Month: October 2021

Letter of the Week – “So I say damn you but thank you for steering me in the right direction.”

More of the Music of Steely Dan

Reviews and Commentaries for the Music of Steely Dan

One of our good customers wrote to tell us about his record collection about 15 years ago. We were still recommending Disc Doctor fluid at the time and it has been a very long while since we sold anything but Walker Record Cleaning Fluid, (which we no longer sell, but we sure as hell think you ought to be using it).

Hi Tom,

Just a note to thank and curse you for opening my ears. On one hand, the audio enhancements (Aurios, Stillpoints, Talisman and Disc Doctor fluid) you’ve suggested have greatly improved my stereo system. I also upgraded my phono cartridge and had the entire front end fine-tuned.

Now, LPs I’d once regarded as mediocre have shown new life and become much more enjoyable. On the other hand, those I’d once thought sounded impressive, have revealed themselves to be uninspiring. My entire Steely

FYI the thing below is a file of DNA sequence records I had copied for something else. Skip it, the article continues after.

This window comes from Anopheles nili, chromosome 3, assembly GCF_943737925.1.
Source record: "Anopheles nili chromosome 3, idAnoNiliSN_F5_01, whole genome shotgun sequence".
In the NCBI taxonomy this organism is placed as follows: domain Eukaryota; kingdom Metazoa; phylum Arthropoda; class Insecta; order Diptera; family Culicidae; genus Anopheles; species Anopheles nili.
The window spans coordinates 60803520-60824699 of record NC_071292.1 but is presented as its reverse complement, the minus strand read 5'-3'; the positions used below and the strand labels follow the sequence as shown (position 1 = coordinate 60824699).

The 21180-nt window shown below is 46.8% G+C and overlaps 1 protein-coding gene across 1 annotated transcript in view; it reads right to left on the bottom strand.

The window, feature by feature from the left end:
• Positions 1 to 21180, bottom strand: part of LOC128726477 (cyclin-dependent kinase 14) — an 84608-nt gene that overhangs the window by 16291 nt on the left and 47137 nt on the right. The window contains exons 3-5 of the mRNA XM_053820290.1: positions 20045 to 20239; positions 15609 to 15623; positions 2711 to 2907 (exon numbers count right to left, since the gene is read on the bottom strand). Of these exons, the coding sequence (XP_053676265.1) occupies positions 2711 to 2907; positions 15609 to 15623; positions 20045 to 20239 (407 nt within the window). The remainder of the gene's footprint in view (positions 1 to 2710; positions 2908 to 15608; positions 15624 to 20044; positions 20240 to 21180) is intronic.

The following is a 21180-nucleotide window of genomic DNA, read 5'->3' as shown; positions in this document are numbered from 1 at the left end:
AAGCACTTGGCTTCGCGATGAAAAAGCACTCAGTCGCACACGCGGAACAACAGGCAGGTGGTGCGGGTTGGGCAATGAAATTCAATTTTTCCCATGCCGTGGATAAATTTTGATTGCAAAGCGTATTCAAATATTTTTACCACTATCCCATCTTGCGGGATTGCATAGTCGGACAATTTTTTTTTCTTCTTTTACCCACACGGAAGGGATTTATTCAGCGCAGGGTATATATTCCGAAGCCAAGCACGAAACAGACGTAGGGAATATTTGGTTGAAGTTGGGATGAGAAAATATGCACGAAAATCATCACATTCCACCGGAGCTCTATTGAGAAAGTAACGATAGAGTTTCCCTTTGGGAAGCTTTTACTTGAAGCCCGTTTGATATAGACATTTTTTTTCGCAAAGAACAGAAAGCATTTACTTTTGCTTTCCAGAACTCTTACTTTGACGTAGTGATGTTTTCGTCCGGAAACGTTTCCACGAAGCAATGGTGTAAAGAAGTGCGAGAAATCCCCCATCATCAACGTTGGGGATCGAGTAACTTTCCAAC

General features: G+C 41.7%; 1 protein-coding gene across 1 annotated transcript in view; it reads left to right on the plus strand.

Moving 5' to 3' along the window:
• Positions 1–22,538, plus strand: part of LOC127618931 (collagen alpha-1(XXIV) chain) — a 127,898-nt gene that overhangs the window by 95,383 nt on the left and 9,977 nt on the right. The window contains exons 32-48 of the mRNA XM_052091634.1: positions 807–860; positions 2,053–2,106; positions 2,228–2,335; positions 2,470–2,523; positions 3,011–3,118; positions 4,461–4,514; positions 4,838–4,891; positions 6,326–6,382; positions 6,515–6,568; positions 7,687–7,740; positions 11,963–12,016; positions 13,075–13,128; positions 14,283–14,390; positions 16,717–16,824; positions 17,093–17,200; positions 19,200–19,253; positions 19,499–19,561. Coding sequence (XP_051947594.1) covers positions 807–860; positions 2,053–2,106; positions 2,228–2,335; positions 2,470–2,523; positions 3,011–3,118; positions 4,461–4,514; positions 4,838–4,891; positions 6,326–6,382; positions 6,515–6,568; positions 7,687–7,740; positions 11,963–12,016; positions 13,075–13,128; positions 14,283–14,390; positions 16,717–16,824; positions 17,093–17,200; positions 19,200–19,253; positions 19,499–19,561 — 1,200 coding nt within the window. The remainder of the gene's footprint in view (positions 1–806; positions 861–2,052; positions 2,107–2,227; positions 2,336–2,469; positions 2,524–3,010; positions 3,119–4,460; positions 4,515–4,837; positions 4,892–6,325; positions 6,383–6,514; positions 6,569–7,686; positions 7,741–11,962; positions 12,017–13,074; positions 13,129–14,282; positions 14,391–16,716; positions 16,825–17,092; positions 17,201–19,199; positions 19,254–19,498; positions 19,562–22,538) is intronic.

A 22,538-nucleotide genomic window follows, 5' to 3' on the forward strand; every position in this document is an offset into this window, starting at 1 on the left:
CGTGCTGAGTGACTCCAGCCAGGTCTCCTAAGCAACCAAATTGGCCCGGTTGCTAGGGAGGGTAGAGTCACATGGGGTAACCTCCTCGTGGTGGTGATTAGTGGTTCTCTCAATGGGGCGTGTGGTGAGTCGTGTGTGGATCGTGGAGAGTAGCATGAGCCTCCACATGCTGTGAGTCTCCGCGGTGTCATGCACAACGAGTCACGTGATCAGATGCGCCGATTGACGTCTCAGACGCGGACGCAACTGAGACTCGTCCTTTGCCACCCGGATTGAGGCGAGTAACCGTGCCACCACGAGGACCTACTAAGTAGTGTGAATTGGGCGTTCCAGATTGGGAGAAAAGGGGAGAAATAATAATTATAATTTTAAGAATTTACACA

Dan collection, for example, has become a major disappointment.

Almost all the half speeds, heavy vinyl and otherwise “audiophile” type pressings have revealed themselves to be impostors.

What’s an audiophile to do? In my case, all the improvements I’ve made have resulted in a thinning of the herd, so to speak, but I simply can’t listen to crappy vinyl anymore. I’ve always maintained that the music should be the most important thing but, what’s the point of listening to sub-par pressings when you find yourself becoming easily distracted and wanting to hear something with some life in the grooves?

So I say damn you but thank you, Tom, for steering me in the right direction. I’ll have a smaller collection as a result but will appreciate the sonics of what’s left much more. You are a credit to a hobby which is, otherwise, drowning in snake oil!

Bob M.


Thanks for your letter. We can assure you that are Hot Stamper pressings of the Steely Dan catalog are amazing sounding. Would love to have you try one.